The British Humanist Association (BHA) has expressed its sadness at the death of Tony Nicklinson, who campaigned for a new approach to assisted dying. He was 58, and he died on Wednesday morning at home.
In 2005, while on a business trip to Athens, he suffered a catastrophic stroke which left him with locked-in syndrome. Before the stroke, Tony had been very fit and active, and was a keen rugby player and skydiver. But after the stroke, he was paralysed from the neck down and unable to speak. He could only communicate via blinking, and described his life as a ‘living nightmare’. However, despite the suffering which he endured, he became a passionate campaigner for a new approach on assisted dying. Using a computer which tracked his eye movements, he set up a Twitter account, and was frequently interviewed by the media.
Tony brought a legal case by which he tried to obtain the right to have a doctor end his life without fear of prosecution. Under current law, it is not permitted for a doctor to end the life of a patient who is suffering incurably, and who wants to end their life but is unable to do so independently. Any doctor who does intervene in this way could face prosecution for murder, which carries a sentence of life imprisonment. Tony’s legal case to establish the right to have a doctor lawfully end his life went to the High Court last week, but he lost the case. Tony said that he was ‘devastated’ by the court’s decision, but he vowed to continue the fight and appeal against the decision.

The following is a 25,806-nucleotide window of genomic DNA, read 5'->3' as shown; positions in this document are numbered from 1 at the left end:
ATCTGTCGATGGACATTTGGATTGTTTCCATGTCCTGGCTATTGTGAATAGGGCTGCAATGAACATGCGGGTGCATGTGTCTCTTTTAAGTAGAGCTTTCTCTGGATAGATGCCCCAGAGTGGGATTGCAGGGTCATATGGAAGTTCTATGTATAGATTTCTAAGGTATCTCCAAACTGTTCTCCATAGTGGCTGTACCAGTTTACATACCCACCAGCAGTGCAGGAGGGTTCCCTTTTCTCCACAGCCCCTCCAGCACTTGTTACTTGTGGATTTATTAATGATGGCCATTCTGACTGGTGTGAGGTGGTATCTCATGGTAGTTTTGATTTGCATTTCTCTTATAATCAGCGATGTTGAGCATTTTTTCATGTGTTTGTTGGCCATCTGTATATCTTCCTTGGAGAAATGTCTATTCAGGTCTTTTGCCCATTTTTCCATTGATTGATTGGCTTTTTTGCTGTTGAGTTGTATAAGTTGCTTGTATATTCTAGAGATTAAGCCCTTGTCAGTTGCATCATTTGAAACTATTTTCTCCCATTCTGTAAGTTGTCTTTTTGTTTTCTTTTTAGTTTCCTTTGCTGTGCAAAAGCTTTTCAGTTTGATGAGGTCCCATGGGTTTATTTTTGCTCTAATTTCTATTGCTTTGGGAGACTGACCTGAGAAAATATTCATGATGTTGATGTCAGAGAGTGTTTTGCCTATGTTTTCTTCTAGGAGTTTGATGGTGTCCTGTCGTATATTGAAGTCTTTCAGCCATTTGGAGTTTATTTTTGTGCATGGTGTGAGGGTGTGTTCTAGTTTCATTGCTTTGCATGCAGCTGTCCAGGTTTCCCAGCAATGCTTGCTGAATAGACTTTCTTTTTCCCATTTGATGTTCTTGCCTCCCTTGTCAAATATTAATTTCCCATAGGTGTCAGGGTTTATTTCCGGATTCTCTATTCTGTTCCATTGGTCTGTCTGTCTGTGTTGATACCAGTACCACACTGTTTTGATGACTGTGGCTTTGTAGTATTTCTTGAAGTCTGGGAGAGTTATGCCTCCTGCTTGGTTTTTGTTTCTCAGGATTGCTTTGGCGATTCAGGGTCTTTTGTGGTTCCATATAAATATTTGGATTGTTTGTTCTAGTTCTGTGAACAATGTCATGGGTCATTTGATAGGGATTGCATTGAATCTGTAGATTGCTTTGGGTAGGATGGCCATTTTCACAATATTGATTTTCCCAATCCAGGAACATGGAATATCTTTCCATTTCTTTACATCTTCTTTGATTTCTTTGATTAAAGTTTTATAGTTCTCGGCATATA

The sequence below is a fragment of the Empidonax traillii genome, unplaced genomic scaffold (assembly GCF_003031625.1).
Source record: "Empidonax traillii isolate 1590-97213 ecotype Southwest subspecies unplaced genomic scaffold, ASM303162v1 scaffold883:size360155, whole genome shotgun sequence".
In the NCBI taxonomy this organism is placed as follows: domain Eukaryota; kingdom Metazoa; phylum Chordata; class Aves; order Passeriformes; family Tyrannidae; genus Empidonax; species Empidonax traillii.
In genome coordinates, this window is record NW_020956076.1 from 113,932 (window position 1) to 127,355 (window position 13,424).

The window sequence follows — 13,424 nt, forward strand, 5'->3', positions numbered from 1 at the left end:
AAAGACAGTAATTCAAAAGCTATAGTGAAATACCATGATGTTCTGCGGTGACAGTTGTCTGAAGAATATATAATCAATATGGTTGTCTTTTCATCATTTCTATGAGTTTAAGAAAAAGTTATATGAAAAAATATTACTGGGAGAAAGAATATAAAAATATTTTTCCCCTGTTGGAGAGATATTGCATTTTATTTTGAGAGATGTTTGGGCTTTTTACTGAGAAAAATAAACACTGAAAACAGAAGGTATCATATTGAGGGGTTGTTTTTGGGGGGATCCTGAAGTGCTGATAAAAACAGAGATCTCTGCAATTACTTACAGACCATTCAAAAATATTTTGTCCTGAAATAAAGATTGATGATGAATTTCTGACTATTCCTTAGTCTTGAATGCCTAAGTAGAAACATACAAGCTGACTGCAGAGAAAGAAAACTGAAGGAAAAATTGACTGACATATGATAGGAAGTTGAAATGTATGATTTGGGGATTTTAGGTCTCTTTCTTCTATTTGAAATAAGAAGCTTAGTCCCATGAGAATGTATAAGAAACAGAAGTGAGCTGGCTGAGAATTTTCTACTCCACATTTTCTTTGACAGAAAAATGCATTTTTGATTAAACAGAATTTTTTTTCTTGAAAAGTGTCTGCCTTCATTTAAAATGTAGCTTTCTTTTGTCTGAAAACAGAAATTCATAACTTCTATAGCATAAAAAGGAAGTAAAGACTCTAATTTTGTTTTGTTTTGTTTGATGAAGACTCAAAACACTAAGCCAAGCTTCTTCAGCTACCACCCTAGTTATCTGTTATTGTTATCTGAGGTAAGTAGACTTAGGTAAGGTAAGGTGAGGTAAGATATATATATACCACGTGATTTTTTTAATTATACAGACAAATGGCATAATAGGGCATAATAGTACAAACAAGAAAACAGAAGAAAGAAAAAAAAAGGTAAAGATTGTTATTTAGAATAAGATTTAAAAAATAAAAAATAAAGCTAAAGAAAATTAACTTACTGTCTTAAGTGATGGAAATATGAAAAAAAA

Andrew Copson, BHA Chief Executive, commented, ‘Tony Nicklinson’s campaign was inspirational and his fight for the right of mentally competent adults to choose to end their lives woth medical assistance was a fight that we at the BHA very much supported. We will continue to campaign for the legalisation of assisred suicide, as will many others – their determination renewed by his example.’